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The Monday

It appears that on Thursday and Friday I'm running a workshop. I hadn't gotten any confirmation about it, so I was glad I checked.

At any rate, has anyone seen Salo, or the 120 Days of Sodom? I came across it today and it has me a little curious, but I'm always a bit leery about films that are banned and controversial. Mostly, they're just boring.

There's more and more in the news about the Haiti disaster. Today, I saw a news program talking about how they identified the first Australian to die there. I don't know, but that stuff just always shits me--as if it really makes the awfulness of the tragedy somehow more real to think that someone from your own country was involved. To me, it strikes of being the most selfish and inconsiderate of statements to make. As if the awfulness of seeing countless people homeless, hungry, sick, injured, dying and dead is somehow not enough for anyone of a different race or nationality to feel basic compassion.

(crossposted)

Comments

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norilana
Jan. 18th, 2010 09:37 am (UTC)
That's exactly hat comes to mind here too. Every time they say something like, 3 Americans or whatever foreign nationals killed/missing/etc, I think, aren't we even ashamed to be mentioning specific individuals when 100,000+ HAITIANs are dead???
benpeek
Jan. 18th, 2010 09:39 am (UTC)
yeah, i know, its not even compariable. i really wish they'd stop with it.
king_espresso
Jan. 18th, 2010 10:04 am (UTC)
Someone suggested that I review Salo for my podcast. I said that Pasolini's criticism of the aristocracy is overpowered by the coprophagy and general unpleasantness of the movie. Alienating the audience might be avante garde but not when I'm the audience. Knocked back the opportunity to review it mostly because I didn't want to watch it again.
benpeek
Jan. 19th, 2010 01:22 am (UTC)
ta.
ashamel
Jan. 18th, 2010 10:25 am (UTC)
We saw Salo in the week it was actually legal to do so. I thought it was a pretty good movie, in its confronting fashion.
benpeek
Jan. 19th, 2010 01:22 am (UTC)
cool beans.
ashamel
Jan. 19th, 2010 01:40 pm (UTC)
By legal, I mean it was shown in a cinema in Sydney. A week later, someone realised what they'd done and reinstated the ban. It was certainly the only cinema screening I've been to that lost over half the audience throughout the session.

Being a literate yob at the time, I was mostly comparing to the book. It's not cinema-friendly source material, with the explicit detail and complete lack of narrative sense. But I think Pasolini captured a mood of grim futility (and pointless rebellion, not from the book) that worked well.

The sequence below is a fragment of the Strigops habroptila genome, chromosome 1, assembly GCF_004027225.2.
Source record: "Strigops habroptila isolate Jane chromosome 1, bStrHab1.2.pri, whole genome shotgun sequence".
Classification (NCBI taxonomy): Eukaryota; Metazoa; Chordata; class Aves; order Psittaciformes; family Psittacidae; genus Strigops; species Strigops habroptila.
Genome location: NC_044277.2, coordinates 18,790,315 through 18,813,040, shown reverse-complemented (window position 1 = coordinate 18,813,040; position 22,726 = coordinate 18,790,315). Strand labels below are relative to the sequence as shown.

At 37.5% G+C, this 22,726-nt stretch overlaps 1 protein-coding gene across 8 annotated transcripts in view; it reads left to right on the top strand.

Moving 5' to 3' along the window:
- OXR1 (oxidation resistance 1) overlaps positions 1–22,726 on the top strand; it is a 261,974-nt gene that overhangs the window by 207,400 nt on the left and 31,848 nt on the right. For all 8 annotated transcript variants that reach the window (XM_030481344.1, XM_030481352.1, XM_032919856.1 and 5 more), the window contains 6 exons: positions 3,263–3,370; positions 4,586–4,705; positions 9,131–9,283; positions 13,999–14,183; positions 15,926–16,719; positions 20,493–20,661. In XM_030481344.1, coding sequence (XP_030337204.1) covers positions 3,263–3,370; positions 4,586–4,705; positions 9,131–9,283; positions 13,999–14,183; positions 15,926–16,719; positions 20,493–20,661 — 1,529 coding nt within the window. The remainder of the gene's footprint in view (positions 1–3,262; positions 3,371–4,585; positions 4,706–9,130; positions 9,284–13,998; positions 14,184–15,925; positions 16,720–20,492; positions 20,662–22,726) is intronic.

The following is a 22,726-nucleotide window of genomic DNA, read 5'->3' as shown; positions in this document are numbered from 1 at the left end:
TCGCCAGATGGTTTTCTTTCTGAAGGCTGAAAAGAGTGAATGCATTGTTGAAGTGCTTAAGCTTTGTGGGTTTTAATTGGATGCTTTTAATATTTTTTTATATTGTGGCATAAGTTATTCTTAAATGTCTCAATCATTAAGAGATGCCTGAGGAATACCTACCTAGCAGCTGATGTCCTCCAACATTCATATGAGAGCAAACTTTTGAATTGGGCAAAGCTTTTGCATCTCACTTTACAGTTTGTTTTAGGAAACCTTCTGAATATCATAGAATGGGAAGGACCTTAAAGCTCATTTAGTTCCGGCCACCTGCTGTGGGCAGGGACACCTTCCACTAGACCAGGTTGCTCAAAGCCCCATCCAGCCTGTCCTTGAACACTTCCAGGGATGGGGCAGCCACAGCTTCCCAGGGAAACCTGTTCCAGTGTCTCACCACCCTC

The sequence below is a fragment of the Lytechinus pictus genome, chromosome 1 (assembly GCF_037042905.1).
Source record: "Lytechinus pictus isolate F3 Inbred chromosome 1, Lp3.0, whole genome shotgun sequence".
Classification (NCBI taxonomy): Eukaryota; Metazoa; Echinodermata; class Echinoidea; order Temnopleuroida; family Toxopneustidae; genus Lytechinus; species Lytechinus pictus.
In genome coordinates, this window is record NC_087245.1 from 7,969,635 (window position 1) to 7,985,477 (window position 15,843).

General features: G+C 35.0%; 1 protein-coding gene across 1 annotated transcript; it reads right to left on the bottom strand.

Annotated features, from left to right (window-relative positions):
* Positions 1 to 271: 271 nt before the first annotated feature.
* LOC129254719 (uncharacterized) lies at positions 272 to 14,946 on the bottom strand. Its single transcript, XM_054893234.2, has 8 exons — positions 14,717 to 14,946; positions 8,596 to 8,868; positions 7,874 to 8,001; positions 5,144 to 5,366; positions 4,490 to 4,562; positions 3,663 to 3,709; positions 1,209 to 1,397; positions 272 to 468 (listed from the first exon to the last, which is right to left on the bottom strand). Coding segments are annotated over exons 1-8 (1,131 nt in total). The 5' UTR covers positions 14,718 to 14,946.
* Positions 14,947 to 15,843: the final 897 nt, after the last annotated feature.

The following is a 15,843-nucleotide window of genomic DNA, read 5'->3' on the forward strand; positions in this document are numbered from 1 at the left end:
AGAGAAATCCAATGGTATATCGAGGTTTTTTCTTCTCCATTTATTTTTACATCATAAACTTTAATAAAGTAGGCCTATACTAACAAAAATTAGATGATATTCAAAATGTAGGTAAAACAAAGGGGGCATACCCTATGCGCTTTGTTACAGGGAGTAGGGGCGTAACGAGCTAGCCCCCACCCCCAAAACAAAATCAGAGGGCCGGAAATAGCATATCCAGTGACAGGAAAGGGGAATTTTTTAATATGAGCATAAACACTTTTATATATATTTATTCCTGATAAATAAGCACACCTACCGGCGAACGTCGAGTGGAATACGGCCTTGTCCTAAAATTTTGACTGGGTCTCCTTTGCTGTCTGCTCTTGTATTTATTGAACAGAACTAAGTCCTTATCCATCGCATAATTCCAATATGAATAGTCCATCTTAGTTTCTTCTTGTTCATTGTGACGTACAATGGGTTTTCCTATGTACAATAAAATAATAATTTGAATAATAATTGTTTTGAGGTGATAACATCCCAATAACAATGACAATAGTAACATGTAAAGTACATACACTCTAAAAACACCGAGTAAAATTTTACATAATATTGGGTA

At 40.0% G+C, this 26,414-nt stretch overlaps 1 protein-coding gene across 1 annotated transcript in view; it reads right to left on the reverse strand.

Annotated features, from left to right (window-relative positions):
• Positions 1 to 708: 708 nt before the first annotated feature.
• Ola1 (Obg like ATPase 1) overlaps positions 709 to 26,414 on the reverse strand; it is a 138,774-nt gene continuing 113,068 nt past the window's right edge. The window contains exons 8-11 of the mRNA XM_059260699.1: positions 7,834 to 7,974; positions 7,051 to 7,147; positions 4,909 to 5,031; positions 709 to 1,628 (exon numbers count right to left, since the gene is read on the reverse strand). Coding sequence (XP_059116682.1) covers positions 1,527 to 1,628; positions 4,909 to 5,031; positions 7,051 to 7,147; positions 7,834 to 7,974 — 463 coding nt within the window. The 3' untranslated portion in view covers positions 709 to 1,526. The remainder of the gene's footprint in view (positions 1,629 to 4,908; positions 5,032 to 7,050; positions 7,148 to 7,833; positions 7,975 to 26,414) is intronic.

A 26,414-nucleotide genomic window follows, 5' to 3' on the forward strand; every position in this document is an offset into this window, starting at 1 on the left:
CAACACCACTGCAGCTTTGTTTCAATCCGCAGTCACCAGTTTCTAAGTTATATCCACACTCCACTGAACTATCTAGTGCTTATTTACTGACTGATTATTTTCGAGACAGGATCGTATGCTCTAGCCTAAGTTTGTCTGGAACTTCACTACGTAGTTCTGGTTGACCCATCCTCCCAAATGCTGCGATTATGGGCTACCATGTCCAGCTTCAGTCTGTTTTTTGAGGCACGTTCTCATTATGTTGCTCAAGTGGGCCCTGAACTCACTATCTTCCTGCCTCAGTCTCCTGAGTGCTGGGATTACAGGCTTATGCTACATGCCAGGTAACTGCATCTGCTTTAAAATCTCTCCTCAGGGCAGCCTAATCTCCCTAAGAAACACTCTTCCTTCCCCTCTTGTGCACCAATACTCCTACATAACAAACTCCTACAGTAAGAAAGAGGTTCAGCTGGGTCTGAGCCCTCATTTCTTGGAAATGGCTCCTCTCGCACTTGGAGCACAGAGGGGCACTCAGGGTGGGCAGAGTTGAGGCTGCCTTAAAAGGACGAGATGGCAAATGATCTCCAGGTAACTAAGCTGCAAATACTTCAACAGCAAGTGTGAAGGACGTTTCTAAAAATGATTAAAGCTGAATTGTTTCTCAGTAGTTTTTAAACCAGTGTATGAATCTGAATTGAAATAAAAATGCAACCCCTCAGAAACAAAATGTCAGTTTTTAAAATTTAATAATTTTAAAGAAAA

ironed_orchid
Jan. 18th, 2010 10:34 am (UTC)
Yep, I feel that way too. I was especially livid after the Bali bombing when every single detail about every scratch an Australian had received was front page news whereas if it happens elsewhere to others it's simply "12 died in bomb blast, others injured".

OTOH, one of Oxfam's press releases is that an Oxfam employee was killed in when the office was damaged, so that thing of "one of our own" is clearly at work there. On the magical third hand, he is a Haitian, and would not be considered newsworthy as an individual had he not worked for an international NGO with a serious media section.
benpeek
Jan. 19th, 2010 01:24 am (UTC)
ah spin.

you know, i heard today that walmart buys back some of the aid stuff from organisation on the cheap. when its stuck in warehouses and not going to people. isn't that awful?
mastadge
Jan. 18th, 2010 01:35 pm (UTC)
Here's my capsule review of Salò from a family-friendly message board:

Marquis de Sade novel updated for fascist Italy. Four Nazi libertines collect eight boys and eight girls, children of subversives, and take them to an isolated retreat where they torture and humiliate them, sexually and scatologically, for 120 days. One of the icons of "shock" filmmaking. This is a difficult movie to watch. It's chock full of completely nude attractive young men and women, but it's not at all erotic. Its defenders go on about its artistic virtue: it's a reaction against capitalism/consumerism, showing the end result of objectification of other humans, etc. etc. Maybe it is. To me it was mostly garbage. The villains come across as ludicrous buffoons, and even some of the lesser of the young actors have trouble keeping a straight face in some scenes. The poopfest came across as just plain idiotic. Others, involving the dog scene, the first poop scene, and some of the final tortures are among the most uncomfortable movie-watching experiences I've ever had. Gorehounds will be disappointed, but if you're more into the degradation than the blood this movie might do it for you. It didn't do it for me. (** out of *****)

So. Not my cup of tea. There are better ways to get the message this movie is trying to make.
benpeek
Jan. 19th, 2010 01:22 am (UTC)
sweet. thanks, man.
nick_kaufmann
Jan. 18th, 2010 04:10 pm (UTC)
Salo isn't boring, but it is a bit messy, choosing random scenes of torture over a coherent plotline. But if you like avant-garde film, you might dig it.
benpeek
Jan. 19th, 2010 01:22 am (UTC)
someone who says its not bad!
nick_kaufmann
Jan. 19th, 2010 04:08 am (UTC)
It's not, it's just difficult.
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